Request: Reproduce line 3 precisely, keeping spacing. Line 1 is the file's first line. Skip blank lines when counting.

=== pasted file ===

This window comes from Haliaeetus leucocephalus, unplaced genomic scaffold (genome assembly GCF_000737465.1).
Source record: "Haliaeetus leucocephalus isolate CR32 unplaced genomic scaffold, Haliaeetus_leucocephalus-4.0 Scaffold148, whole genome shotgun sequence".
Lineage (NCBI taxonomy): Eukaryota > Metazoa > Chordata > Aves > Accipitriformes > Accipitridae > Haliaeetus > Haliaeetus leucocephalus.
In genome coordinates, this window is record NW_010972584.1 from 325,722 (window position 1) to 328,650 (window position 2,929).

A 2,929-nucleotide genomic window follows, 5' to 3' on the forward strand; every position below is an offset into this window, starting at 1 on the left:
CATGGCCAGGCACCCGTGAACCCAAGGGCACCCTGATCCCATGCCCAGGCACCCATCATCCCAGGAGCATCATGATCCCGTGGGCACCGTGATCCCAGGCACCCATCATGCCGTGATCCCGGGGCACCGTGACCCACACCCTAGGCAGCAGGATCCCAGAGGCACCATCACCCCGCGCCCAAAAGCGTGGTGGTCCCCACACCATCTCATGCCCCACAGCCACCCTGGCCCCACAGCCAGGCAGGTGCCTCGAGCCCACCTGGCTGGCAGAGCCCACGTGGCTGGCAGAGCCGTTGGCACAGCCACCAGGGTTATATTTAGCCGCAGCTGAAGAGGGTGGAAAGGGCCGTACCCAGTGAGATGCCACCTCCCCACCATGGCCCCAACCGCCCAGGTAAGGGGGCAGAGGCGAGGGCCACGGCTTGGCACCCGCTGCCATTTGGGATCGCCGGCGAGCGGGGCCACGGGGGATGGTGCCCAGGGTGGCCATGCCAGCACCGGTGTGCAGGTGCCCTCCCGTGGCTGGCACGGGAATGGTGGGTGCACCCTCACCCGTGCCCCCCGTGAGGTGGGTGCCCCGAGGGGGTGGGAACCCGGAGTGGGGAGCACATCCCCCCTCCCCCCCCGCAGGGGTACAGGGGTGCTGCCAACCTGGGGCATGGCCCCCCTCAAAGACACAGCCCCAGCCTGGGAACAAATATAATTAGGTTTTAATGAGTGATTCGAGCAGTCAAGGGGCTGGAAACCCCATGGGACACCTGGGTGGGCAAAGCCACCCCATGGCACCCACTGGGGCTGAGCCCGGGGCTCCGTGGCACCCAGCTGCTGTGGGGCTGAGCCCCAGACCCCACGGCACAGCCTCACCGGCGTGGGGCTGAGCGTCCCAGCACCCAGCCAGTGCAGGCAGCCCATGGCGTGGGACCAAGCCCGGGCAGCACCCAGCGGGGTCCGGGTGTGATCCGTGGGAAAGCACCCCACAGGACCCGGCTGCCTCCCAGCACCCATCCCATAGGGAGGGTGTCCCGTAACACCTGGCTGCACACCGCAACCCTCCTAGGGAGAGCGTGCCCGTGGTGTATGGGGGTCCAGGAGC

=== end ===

Lineage (NCBI taxonomy): Eukaryota > Metazoa > Chordata > Aves > Accipitriformes > Accipitridae > Haliaeetus > Haliaeetus leucocephalus.